FRA to Scrutinize “Significant Safety Hurdles” from Major Railroad Mergers

Move could place another obstacle in way of Canadian Pacific’s uphill effort to combine with Norfolk Southern

Updated Jan. 15, 2016 1:33 p.m. ET

Canadian Pacific Railway Ltd. faces an additional obstacle in its uphill effort to combine with Norfolk Southern Corp., as federal regulators are concerned that mergers of major freight railroads can undermine safety.

The Federal Railroad Administration, which regulates safety for the U.S. industry, expects to scrutinize the “significant safety hurdles” that would result from merging any of the nation’s major railroads, the head of the agency told The Wall Street Journal.

“Combining large rail systems, rule books, workforces, and safety cultures can lead to safety vulnerabilities and deficiencies,” Federal Railroad Administrator Sarah Feinberg
said. “It’s our job to insure that safety is not only not compromised in any potential merger, but prioritized.”

Challenges include combining safety cultures of two different organizations, including determining which company’s safety rules and protocols will take precedence and how to
restructure a combined workforce to maintain the same level of communication and protection each had individually.

The FRA isn’t empowered to block railroad mergers, which require approval by another federal body, the Surface Transportation Board. It is, however, granted power by that
body to work with railroads on a “safety integration plan” to ensure safe operations in the case of a merger under largely untested rules put in place in 2001.

It’s the latest wrinkle in CP’s roughly $30 billion merger proposal, made public in November, which has been rebuffed by Norfolk Southern as “grossly inadequate.” CP has said its next steps may include launching a proxy fight to take the offer directly to shareholders.

“Operating safely is the foundation of our operating model here at CP. It’s a multipronged approach that shapes all our decisions at every level and has driven improvements at CP and will drive significant and lasting safety improvements at NS,” Canadian Pacific’s Chief Operating Officer Keith Creel said in an emailed statement.

The way in which the railroads would combine would result in more end-to-end service for customers without handoffs and interchanges, which would further improve safety, he added.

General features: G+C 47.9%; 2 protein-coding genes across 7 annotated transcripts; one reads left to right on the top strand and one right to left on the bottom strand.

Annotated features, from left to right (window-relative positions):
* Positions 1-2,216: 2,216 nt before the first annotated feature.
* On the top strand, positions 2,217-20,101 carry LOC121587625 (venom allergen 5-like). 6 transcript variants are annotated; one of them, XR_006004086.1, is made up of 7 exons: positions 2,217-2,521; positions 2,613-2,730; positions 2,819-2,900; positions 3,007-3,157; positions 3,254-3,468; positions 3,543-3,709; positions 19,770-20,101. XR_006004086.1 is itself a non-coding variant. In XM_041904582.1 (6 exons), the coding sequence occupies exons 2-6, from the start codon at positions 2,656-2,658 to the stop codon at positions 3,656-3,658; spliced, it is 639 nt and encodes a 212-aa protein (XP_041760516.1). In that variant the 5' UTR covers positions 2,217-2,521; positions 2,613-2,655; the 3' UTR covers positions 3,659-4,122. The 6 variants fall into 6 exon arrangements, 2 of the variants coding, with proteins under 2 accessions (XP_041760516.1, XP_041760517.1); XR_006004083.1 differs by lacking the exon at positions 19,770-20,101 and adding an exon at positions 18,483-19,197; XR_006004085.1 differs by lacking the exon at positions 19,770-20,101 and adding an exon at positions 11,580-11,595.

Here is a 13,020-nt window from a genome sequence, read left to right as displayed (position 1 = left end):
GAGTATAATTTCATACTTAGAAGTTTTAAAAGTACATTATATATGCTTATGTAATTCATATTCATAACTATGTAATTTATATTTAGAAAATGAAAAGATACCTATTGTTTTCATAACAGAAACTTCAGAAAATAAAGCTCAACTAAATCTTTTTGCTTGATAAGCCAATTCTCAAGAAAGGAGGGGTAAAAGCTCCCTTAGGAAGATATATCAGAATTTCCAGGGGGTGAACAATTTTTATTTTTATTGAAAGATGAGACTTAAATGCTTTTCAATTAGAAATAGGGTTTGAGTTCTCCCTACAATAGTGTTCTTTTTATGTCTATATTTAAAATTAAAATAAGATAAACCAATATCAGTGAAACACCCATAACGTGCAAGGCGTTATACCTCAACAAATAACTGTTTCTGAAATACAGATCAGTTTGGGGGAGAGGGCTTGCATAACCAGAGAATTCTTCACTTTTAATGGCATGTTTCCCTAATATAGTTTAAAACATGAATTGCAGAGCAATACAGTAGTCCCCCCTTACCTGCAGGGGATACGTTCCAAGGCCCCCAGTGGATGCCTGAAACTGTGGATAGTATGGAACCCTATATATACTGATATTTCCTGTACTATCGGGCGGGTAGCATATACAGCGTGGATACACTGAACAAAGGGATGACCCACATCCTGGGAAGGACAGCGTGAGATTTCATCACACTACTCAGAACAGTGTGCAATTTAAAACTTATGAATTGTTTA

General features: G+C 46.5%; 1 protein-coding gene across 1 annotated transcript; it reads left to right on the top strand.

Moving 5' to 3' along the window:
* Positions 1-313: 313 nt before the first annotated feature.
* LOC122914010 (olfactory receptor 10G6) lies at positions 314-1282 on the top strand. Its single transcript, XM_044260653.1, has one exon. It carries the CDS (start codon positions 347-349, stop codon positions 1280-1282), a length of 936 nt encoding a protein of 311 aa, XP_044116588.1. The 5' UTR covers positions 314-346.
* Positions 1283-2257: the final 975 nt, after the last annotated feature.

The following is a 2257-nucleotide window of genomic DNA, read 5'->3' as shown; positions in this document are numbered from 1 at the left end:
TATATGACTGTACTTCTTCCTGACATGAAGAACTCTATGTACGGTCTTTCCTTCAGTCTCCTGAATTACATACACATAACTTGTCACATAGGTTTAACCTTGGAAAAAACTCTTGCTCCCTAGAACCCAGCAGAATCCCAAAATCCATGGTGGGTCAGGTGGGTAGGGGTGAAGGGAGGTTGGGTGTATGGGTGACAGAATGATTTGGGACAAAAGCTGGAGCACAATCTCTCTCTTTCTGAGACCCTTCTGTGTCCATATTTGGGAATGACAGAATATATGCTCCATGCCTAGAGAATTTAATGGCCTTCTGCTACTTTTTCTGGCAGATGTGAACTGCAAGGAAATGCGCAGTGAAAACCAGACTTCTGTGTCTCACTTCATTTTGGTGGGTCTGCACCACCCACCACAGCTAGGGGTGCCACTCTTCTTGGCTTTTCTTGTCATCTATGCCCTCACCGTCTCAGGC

Norfolk Southern declined to comment.

Shippers already have been weighing in on the proceedings, filing letters with the Surface Transportation Board to oppose a combination of CP and Norfolk Southern. Manufacturers’ associations in Indiana, Kentucky, West Virginia and Pennsylvania, as well as those in the agricultural and automotive industries, have written to express concern about potential price increases and service problems if a merger occurs.

‘Combining large rail systems, rule books, workforces, and safety cultures can lead to safety vulnerabilities and deficiencies. ’
—Federal Railroad Administrator Sarah Feinberg

Other railroads also oppose the merger, including CSX Corp., Union Pacific Corp. and BNSF Railway Co. BNSF has said that if the CP-NS combination were to go forward, it would likely lead to further consolidation and big rail mergers as other railroads try to stay competitive, something in which BNSF would participate.

CP has argued that the combination of the two railroads would result in better service, more competition and congestion relief in the Chicago area. In addition, its executives believe they can run Norfolk Southern more efficiently, cutting costs and improving profitability.

The potential input from the FRA in a merger proceeding is another facet of regulatory scrutiny that weighs against efforts to combine any of North America’s seven major freight railroads. Safety concerns have grown at a time of busy traffic on the rails, especially after a series of fiery derailments of trains carrying crude oil.

Nonetheless, the past several years have shown improvements in rail safety, including at CP. The company’s train accidents per million train miles traveled fell from roughly 3 per million miles traveled to 1.3 per million miles traveled from 2013 to 2015, according to FRA data.

Meanwhile, a member of the Surface Transportation Board, Deb Miller, said in an interview that the agency’s mandate includes ensuring any merger is in the public interest and that it promotes competition. “Without question, safety is very likely to come up, but it’s going to come up under that broader question of public interest,” Ms. Miller

Federal safety officials have zeroed in on mergers before when searching for the cause of safety lapses at major freights. The National Transportation Safety Board held a special hearing in 1998 into Union Pacific, after a series of accidents that killed workers and some members of the public following its merger with Southern Pacific the year before. The agency criticized Union Pacific management at the time for insufficient procedures governing employee workload and train dispatching.

The FRA blamed the incidents in part on a “corporate culture in the merged Union Pacific and Southern Pacific railroad companies [that] had varying attitudes toward safety and a primary focus on improving operational efficiency instead of safety.”

But the issue has had little cause for study in the years since. There hasn’t been a merger of Class 1 freight railroads, the classification of the largest freights, since the current merger rules took effect in 2001.

“Certainly mergers of this size are hard to accomplish, and so they can lead to lost shipments, congested yards, all kinds of occurrences that create stress in the system,” said Grady Cothen, a former FRA safety official who is now an industry consultant. “And so that can over a short term I think create some enhanced risk.”